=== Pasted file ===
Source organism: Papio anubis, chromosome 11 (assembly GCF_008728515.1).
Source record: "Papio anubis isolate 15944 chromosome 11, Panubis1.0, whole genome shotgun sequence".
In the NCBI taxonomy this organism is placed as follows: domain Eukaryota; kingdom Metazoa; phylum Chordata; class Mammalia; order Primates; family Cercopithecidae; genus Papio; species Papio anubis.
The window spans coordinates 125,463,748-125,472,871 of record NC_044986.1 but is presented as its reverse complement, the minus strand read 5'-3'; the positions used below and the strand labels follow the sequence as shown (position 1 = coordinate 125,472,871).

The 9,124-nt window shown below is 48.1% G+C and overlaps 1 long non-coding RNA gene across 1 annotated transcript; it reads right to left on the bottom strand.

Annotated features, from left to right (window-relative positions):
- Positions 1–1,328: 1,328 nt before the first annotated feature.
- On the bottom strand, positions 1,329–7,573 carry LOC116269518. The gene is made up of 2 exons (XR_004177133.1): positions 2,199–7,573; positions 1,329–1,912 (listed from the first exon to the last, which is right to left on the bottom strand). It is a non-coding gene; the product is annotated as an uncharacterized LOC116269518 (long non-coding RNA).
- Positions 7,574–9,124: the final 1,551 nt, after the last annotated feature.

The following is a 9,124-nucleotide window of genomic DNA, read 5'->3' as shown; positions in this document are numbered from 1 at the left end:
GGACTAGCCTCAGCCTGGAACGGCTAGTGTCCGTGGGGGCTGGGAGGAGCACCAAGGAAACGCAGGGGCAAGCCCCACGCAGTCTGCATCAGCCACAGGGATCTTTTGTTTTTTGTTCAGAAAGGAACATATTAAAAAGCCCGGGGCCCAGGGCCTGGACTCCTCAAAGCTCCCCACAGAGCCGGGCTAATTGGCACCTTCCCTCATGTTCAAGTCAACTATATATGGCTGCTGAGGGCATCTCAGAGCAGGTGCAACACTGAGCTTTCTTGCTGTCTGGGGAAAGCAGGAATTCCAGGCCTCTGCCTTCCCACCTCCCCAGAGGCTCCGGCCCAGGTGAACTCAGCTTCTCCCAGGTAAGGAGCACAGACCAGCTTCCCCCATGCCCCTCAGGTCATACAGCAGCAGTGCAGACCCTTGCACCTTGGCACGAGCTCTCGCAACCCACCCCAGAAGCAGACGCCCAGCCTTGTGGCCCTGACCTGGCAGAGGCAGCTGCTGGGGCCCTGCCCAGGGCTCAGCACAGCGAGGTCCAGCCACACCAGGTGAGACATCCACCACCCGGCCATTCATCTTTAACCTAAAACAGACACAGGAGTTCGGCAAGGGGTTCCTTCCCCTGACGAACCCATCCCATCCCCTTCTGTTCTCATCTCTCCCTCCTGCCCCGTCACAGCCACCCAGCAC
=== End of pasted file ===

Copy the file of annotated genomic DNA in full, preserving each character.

Source organism: Papio anubis, chromosome 11 (assembly GCF_008728515.1).
Source record: "Papio anubis isolate 15944 chromosome 11, Panubis1.0, whole genome shotgun sequence".
In the NCBI taxonomy this organism is placed as follows: domain Eukaryota; kingdom Metazoa; phylum Chordata; class Mammalia; order Primates; family Cercopithecidae; genus Papio; species Papio anubis.
The window spans coordinates 125,463,748-125,472,871 of record NC_044986.1 but is presented as its reverse complement, the minus strand read 5'-3'; the positions used below and the strand labels follow the sequence as shown (position 1 = coordinate 125,472,871).

The 9,124-nt window shown below is 48.1% G+C and overlaps 1 long non-coding RNA gene across 1 annotated transcript; it reads right to left on the bottom strand.

Annotated features, from left to right (window-relative positions):
- Positions 1–1,328: 1,328 nt before the first annotated feature.
- On the bottom strand, positions 1,329–7,573 carry LOC116269518. The gene is made up of 2 exons (XR_004177133.1): positions 2,199–7,573; positions 1,329–1,912 (listed from the first exon to the last, which is right to left on the bottom strand). It is a non-coding gene; the product is annotated as an uncharacterized LOC116269518 (long non-coding RNA).
- Positions 7,574–9,124: the final 1,551 nt, after the last annotated feature.

The following is a 9,124-nucleotide window of genomic DNA, read 5'->3' as shown; positions in this document are numbered from 1 at the left end:
GGACTAGCCTCAGCCTGGAACGGCTAGTGTCCGTGGGGGCTGGGAGGAGCACCAAGGAAACGCAGGGGCAAGCCCCACGCAGTCTGCATCAGCCACAGGGATCTTTTGTTTTTTGTTCAGAAAGGAACATATTAAAAAGCCCGGGGCCCAGGGCCTGGACTCCTCAAAGCTCCCCACAGAGCCGGGCTAATTGGCACCTTCCCTCATGTTCAAGTCAACTATATATGGCTGCTGAGGGCATCTCAGAGCAGGTGCAACACTGAGCTTTCTTGCTGTCTGGGGAAAGCAGGAATTCCAGGCCTCTGCCTTCCCACCTCCCCAGAGGCTCCGGCCCAGGTGAACTCAGCTTCTCCCAGGTAAGGAGCACAGACCAGCTTCCCCCATGCCCCTCAGGTCATACAGCAGCAGTGCAGACCCTTGCACCTTGGCACGAGCTCTCGCAACCCACCCCAGAAGCAGACGCCCAGCCTTGTGGCCCTGACCTGGCAGAGGCAGCTGCTGGGGCCCTGCCCAGGGCTCAGCACAGCGAGGTCCAGCCACACCAGGTGAGACATCCACCACCCGGCCATTCATCTTTAACCTAAAACAGACACAGGAGTTCGGCAAGGGGTTCCTTCCCCTGACGAACCCATCCCATCCCCTTCTGTTCTCATCTCTCCCTCCTGCCCCGTCACAGCCACCCAGCAC